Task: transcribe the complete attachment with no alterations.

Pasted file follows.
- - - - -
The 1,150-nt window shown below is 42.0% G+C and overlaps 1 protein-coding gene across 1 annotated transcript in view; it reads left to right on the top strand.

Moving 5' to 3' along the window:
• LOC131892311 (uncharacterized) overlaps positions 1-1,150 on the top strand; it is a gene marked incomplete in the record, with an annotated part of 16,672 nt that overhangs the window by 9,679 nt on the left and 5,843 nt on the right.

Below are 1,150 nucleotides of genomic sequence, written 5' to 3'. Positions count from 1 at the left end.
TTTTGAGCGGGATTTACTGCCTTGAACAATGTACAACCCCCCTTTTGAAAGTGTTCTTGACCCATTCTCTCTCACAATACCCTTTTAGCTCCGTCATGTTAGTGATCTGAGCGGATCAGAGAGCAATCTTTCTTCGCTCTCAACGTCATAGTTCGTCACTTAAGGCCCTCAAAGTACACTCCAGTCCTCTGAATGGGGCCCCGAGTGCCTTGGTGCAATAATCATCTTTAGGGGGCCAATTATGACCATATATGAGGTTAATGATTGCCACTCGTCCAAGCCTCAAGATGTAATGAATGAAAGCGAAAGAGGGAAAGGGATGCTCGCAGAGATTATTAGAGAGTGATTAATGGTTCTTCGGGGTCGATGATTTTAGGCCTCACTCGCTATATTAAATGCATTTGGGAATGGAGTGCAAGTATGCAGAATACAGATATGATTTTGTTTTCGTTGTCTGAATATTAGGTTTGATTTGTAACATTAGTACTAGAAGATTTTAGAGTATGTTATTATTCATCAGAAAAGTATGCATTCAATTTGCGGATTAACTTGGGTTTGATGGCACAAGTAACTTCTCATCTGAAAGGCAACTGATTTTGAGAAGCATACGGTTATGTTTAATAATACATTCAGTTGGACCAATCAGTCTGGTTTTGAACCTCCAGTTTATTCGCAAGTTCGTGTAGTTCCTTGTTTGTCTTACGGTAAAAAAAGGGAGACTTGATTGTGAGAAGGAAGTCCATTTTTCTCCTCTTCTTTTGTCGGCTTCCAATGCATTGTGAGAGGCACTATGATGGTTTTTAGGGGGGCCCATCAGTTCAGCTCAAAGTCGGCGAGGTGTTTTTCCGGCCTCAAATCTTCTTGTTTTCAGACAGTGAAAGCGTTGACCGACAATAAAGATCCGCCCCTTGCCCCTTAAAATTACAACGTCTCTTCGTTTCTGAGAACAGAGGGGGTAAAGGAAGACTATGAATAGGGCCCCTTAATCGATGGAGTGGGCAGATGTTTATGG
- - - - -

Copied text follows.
The 1,150-nt window shown below is 42.0% G+C and overlaps 1 protein-coding gene across 1 annotated transcript in view; it reads left to right on the top strand.

Moving 5' to 3' along the window:
• LOC131892311 (uncharacterized) overlaps positions 1-1,150 on the top strand; it is a gene marked incomplete in the record, with an annotated part of 16,672 nt that overhangs the window by 9,679 nt on the left and 5,843 nt on the right.

Below are 1,150 nucleotides of genomic sequence, written 5' to 3'. Positions count from 1 at the left end.
TTTTGAGCGGGATTTACTGCCTTGAACAATGTACAACCCCCCTTTTGAAAGTGTTCTTGACCCATTCTCTCTCACAATACCCTTTTAGCTCCGTCATGTTAGTGATCTGAGCGGATCAGAGAGCAATCTTTCTTCGCTCTCAACGTCATAGTTCGTCACTTAAGGCCCTCAAAGTACACTCCAGTCCTCTGAATGGGGCCCCGAGTGCCTTGGTGCAATAATCATCTTTAGGGGGCCAATTATGACCATATATGAGGTTAATGATTGCCACTCGTCCAAGCCTCAAGATGTAATGAATGAAAGCGAAAGAGGGAAAGGGATGCTCGCAGAGATTATTAGAGAGTGATTAATGGTTCTTCGGGGTCGATGATTTTAGGCCTCACTCGCTATATTAAATGCATTTGGGAATGGAGTGCAAGTATGCAGAATACAGATATGATTTTGTTTTCGTTGTCTGAATATTAGGTTTGATTTGTAACATTAGTACTAGAAGATTTTAGAGTATGTTATTATTCATCAGAAAAGTATGCATTCAATTTGCGGATTAACTTGGGTTTGATGGCACAAGTAACTTCTCATCTGAAAGGCAACTGATTTTGAGAAGCATACGGTTATGTTTAATAATACATTCAGTTGGACCAATCAGTCTGGTTTTGAACCTCCAGTTTATTCGCAAGTTCGTGTAGTTCCTTGTTTGTCTTACGGTAAAAAAAGGGAGACTTGATTGTGAGAAGGAAGTCCATTTTTCTCCTCTTCTTTTGTCGGCTTCCAATGCATTGTGAGAGGCACTATGATGGTTTTTAGGGGGGCCCATCAGTTCAGCTCAAAGTCGGCGAGGTGTTTTTCCGGCCTCAAATCTTCTTGTTTTCAGACAGTGAAAGCGTTGACCGACAATAAAGATCCGCCCCTTGCCCCTTAAAATTACAACGTCTCTTCGTTTCTGAGAACAGAGGGGGTAAAGGAAGACTATGAATAGGGCCCCTTAATCGATGGAGTGGGCAGATGTTTATGG